According to new plans announced today, the UK is seeking to impose a wholesale ban on the trade in ivory. Environment Secretary Michael Gove had this to say on the matter:

The decline in the elephant population fueled by poaching for ivory shames our generation. The need for radical and robust action to protect one of the world’s most iconic and treasured species is beyond dispute. Ivory should never be seen as a commodity for financial gain or a status symbol.

Such words, coming from a senior British political figure, are extremely welcomed by Veterans for Wildlife, our supporters and of course the countless other individuals and entities dedicated to the protection of elephant as well as other vulnerable species. Veterans for Wildlife wholeheartedly supports this move and will be actively engaging in the 12-week consultation process launched on the back of today’s announcement. We encourage you all to take part and share your views  on the subject with the UK government. Follow this link.

Under the proposed rules all ivory and worked ivory items, irrespective of age, will be subject to considerably strengthened controls. The current rules allow worked ivory items produced after 03 March 1947 to be sold with a certificate, whilst no enforcement is in place for worked ivory items produced prior to this date.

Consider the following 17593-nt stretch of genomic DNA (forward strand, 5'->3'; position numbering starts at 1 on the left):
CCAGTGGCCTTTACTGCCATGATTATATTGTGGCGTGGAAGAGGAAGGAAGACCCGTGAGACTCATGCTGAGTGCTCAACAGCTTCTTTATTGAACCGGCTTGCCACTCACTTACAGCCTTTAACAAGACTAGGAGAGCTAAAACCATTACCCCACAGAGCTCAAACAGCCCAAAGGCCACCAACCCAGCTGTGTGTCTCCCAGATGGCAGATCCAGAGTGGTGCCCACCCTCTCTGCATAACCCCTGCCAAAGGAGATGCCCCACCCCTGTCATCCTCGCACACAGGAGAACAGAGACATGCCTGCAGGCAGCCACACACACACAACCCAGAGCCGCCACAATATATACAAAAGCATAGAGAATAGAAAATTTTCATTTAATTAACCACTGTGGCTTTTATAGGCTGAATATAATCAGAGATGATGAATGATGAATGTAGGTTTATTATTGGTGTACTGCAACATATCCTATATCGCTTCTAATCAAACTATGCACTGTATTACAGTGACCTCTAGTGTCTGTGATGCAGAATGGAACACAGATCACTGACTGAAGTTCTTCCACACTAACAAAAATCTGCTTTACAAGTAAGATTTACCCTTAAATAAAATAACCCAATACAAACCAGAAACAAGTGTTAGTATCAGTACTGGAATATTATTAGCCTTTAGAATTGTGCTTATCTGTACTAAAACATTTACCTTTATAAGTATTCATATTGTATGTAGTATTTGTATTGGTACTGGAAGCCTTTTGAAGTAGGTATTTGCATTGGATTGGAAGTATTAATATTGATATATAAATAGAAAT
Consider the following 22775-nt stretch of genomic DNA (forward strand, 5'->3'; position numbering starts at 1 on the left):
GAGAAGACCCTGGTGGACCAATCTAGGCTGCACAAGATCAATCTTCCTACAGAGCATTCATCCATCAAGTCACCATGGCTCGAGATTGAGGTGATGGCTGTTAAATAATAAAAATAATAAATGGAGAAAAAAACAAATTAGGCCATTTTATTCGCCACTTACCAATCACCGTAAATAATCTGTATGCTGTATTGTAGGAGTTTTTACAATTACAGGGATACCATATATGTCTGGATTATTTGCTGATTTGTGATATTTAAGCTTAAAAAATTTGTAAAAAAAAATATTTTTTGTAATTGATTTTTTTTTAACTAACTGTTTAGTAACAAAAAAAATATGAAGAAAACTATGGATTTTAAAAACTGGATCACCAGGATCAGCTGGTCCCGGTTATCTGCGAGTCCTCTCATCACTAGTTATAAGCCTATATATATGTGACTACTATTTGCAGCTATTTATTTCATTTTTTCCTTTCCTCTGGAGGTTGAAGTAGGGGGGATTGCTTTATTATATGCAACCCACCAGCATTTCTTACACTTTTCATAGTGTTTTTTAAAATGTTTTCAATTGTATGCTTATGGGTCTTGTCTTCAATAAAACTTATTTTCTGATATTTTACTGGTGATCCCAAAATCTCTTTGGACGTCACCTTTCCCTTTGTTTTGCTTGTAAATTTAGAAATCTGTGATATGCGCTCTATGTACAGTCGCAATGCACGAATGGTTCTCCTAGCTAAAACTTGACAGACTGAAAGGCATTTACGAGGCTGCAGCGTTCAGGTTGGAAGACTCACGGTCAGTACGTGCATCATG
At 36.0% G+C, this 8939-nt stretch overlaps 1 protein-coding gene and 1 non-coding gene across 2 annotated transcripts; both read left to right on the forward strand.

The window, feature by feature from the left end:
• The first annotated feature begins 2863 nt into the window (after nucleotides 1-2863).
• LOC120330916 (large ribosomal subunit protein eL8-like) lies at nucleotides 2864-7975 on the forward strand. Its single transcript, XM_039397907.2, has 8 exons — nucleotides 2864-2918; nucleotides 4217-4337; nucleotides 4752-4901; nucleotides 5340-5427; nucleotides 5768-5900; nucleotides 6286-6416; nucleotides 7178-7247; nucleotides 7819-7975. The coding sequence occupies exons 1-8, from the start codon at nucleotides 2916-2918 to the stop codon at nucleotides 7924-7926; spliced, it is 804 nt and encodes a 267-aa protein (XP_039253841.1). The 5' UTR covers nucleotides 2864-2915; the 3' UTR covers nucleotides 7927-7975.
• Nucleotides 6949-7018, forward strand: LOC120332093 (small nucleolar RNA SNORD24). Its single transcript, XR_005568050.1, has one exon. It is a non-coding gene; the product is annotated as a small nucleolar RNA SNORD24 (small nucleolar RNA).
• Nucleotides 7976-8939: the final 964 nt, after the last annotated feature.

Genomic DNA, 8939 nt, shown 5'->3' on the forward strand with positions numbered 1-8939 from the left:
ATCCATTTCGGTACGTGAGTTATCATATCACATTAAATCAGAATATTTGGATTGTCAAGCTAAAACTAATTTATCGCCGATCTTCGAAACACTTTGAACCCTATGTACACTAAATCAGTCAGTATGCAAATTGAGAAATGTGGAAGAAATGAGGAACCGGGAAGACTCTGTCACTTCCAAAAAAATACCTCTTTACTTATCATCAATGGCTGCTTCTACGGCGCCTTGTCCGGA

Yet, as South Africa’s own recent experience with the domestic rhino horn auction has highlighted, the ability to reliably verify the date and origin of such items is hit and miss at best. The scope for fraud and exploitation by determined and resourceful poaching/smuggling networks is immense. Indeed, just last month local news outlets were reporting on the industrial scale of so-called ‘chop shops’ identified in Johannesburg, responsible for processing rhino horn into a host of worked trinkets and other forms. The aim? To undermine and bypass customs officials at South Africa’s international ports of entry and exit.

And it is for these reasons that Veterans for Wildlife will argue for a blanket ban on the trade ivory. With no exemptions, less the ‘trade’ of items to and between museums. Elephants are simply not commodities. They are highly intelligent and emotional beings,  they are our companions on this planet and part of the world’s collective natural heritage. We must do all we can to ensure their protection and survival, lest museums be the only places left to see their remains!